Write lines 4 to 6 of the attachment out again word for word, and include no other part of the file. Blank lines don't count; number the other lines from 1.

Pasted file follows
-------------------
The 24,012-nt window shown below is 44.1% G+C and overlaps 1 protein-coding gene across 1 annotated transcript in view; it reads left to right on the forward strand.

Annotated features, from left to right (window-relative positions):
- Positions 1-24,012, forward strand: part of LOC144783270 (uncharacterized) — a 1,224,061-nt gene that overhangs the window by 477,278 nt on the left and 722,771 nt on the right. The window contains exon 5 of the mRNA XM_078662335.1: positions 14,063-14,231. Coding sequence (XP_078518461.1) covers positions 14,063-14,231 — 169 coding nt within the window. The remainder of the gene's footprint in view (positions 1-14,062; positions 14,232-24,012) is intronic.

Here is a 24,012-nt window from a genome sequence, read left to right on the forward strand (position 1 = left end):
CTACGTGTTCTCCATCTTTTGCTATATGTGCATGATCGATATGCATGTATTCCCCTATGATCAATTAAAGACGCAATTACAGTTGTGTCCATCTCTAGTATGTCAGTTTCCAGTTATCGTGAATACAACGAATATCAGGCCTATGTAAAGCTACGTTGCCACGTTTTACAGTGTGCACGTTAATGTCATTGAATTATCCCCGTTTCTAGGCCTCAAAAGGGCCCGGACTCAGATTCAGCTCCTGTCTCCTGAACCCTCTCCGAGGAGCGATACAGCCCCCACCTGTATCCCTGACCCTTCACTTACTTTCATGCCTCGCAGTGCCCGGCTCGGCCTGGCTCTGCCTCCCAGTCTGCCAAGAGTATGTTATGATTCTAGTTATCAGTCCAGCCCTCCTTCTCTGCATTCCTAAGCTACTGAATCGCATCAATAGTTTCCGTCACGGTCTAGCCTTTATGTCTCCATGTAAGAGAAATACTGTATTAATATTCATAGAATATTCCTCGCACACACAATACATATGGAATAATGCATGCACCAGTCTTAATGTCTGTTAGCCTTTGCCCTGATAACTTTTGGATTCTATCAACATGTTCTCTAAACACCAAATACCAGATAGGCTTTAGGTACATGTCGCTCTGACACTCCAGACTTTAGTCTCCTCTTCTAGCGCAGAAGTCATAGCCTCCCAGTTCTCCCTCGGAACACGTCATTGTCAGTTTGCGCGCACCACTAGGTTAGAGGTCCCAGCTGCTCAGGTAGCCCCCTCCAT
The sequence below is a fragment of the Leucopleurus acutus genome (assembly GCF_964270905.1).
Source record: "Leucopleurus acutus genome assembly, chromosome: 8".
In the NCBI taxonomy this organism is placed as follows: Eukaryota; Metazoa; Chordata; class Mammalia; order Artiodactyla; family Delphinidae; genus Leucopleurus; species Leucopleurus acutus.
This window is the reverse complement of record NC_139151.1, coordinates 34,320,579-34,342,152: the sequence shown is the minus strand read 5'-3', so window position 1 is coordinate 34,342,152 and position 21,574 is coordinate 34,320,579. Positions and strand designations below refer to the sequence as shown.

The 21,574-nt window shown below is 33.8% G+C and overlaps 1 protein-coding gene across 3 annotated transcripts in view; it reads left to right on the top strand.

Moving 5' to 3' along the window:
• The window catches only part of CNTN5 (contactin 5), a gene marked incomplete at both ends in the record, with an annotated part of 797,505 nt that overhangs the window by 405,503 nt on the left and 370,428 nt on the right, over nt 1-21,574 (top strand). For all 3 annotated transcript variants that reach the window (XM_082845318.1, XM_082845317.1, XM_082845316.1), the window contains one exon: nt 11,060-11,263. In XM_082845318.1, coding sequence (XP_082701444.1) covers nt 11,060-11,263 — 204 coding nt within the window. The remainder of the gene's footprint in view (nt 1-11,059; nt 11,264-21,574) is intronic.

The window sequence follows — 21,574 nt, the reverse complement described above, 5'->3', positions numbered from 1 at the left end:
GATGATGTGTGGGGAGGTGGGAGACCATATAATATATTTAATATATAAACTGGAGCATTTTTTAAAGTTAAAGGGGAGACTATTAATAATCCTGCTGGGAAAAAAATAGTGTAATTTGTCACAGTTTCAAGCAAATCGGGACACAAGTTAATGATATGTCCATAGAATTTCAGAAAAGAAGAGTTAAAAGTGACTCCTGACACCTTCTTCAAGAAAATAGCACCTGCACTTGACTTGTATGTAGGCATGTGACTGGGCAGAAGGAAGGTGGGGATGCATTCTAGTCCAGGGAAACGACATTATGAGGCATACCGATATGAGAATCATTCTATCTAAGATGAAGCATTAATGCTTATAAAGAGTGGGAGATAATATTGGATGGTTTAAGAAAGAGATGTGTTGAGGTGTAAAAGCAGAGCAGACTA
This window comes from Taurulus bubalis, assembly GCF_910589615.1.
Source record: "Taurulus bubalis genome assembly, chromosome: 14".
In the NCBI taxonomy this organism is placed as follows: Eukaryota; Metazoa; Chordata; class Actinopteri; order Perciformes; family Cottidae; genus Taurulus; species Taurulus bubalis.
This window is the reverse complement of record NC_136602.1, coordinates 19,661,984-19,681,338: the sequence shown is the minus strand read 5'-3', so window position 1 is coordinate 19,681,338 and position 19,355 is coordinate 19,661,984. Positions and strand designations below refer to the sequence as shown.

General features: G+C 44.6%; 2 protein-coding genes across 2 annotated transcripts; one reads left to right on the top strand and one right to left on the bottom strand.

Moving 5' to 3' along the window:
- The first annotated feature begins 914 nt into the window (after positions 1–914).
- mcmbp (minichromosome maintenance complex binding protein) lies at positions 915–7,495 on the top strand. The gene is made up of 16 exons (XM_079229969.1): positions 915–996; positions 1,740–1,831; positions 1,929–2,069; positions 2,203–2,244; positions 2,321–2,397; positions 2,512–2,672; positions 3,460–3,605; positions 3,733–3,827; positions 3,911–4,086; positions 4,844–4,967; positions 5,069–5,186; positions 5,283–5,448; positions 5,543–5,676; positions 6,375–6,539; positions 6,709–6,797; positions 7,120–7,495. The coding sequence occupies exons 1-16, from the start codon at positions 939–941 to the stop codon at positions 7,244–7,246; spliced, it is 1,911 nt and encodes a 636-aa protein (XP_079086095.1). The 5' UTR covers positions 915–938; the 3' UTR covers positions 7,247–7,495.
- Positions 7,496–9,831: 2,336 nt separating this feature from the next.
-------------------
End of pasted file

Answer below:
Here is a 24,012-nt window from a genome sequence, read left to right on the forward strand (position 1 = left end):
CTACGTGTTCTCCATCTTTTGCTATATGTGCATGATCGATATGCATGTATTCCCCTATGATCAATTAAAGACGCAATTACAGTTGTGTCCATCTCTAGTATGTCAGTTTCCAGTTATCGTGAATACAACGAATATCAGGCCTATGTAAAGCTACGTTGCCACGTTTTACAGTGTGCACGTTAATGTCATTGAATTATCCCCGTTTCTAGGCCTCAAAAGGGCCCGGACTCAGATTCAGCTCCTGTCTCCTGAACCCTCTCCGAGGAGCGATACAGCCCCCACCTGTATCCCTGACCCTTCACTTACTTTCATGCCTCGCAGTGCCCGGCTCGGCCTGGCTCTGCCTCCCAGTCTGCCAAGAGTATGTTATGATTCTAGTTATCAGTCCAGCCCTCCTTCTCTGCATTCCTAAGCTACTGAATCGCATCAATAGTTTCCGTCACGGTCTAGCCTTTATGTCTCCATGTAAGAGAAATACTGTATTAATATTCATAGAATATTCCTCGCACACACAATACATATGGAATAATGCATGCACCAGTCTTAATGTCTGTTAGCCTTTGCCCTGATAACTTTTGGATTCTATCAACATGTTCTCTAAACACCAAATACCAGATAGGCTTTAGGTACATGTCGCTCTGACACTCCAGACTTTAGTCTCCTCTTCTAGCGCAGAAGTCATAGCCTCCCAGTTCTCCCTCGGAACACGTCATTGTCAGTTTGCGCGCACCACTAGGTTAGAGGTCCCAGCTGCTCAGGTAGCCCCCTCCAT
The sequence below is a fragment of the Leucopleurus acutus genome (assembly GCF_964270905.1).